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Wounded Warrior Regiment sponsors job fair

MARINE CORPS BASE QUANTICO, Va. —
The Wounded Warrior Regiment sponsored a job fair Monday at The Clubs at Quantico for four hours, where representatives from dozens of companies were waiting to receive resumes from and maybe even hire wounded and retired Marines.

http://www.marines.mil/units/hqmc/quantico/Pages/MAR2.aspx

3/8/2008 By Lance Cpl. Jimmy Serena Jr., Marine Corps Base Quantico

‘‘Whether injured, retired, or active duty, Marines are hard workers and that’s who we are looking to hire,” explained retired Col. Michael Quinlan, assistant vice president of Alion Science and Technology.

The Clubs’ ballroom was packed early as Marines, both retired and wounded, roamed around to find out what the different companies had to offer.

An atmosphere filled with chatter and laughter made it easy to forget the first hour before the doors officially opened was dedicated solely to wounded Marines. The only reminder of this grim fact was the appearance of the occasional wheelchair and walking cane.

Wounded Warrior Regiment is dedicated to helping wounded Marines make the transition from military to civilian life — a transition that can be difficult at times, especially when the injured or retired Marine has been in the service for a long time.

The regiment understands the needs of these Marines, and events such as this job fair are planned to help ease the minds of these leathernecks.

"This program really helps a lot," said Cpl. Josef Lopez, an injured Marine currently at National Naval Medical Center in Bethesda, Md. ‘‘I didn’t know there were so many companies out there willing to help Marines.”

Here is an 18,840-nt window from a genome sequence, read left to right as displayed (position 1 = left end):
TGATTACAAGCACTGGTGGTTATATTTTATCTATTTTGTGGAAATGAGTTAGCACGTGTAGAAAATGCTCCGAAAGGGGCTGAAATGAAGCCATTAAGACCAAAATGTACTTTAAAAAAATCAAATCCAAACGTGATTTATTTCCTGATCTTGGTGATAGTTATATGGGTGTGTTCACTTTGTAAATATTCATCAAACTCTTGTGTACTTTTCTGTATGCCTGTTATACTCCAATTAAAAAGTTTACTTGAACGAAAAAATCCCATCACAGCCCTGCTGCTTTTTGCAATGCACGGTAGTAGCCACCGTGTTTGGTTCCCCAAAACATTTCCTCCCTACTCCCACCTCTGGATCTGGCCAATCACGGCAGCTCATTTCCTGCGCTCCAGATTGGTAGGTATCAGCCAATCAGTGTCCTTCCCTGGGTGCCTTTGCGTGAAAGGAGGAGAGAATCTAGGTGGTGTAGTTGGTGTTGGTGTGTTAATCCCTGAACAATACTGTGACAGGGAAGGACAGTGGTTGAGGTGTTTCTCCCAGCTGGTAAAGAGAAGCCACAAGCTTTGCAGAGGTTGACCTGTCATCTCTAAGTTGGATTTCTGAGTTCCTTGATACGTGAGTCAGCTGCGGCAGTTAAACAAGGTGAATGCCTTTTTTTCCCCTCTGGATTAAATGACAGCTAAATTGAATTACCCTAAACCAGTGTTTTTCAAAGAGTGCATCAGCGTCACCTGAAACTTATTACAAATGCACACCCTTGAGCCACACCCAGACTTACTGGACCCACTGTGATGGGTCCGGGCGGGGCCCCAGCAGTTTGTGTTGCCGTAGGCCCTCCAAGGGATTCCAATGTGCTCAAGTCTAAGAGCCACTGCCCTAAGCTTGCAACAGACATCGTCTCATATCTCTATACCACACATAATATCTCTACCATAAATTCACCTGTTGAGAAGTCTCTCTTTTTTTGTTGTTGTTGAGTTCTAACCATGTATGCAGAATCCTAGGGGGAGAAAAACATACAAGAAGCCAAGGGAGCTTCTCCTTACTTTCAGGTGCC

Representatives from many of the companies said their organizations understand what benefits a Marine can bring to the table. They are willing to seek out these individuals and recruit them.
"This program has made it a lot easier for Marines because they can come into one building and see over 60 companies," said Quinlan. "It’s worth it to come out here. Marines are hard workers."

Quinlan expressed that these companies do not hire Marines because they feel sorry for them. They want to hire Marines because of the Corps’ reputation of cultivating men and women who possess strong work ethics, morals, and show they responsibile that they display on and off duty, he added.

"A Marine doesn’t lose his honor, courage, or his commitment when he takes off his uniform. That’s why we want to hire them," said retired 1st. Sgt. Richard Waller, the Wounded Warrior Regiment transition coordinator.

"The Job Fair is a win-win situation for the companies and for the transitioning Marines," said Dominique Perry, a retired corporal. "It was such a hard transition for me from the Marines to being a civilian. This program is really helping service members."

According to organizers, the program was a success. Of the anticipated 40 to 60 companies, 62 companies showed up, and the Job Fair did what it was meant to do.

It gave injured and retired Marines a chance to meet with possible employers. More importantly, organizers believe it helped simplify the transition from military to civilian life.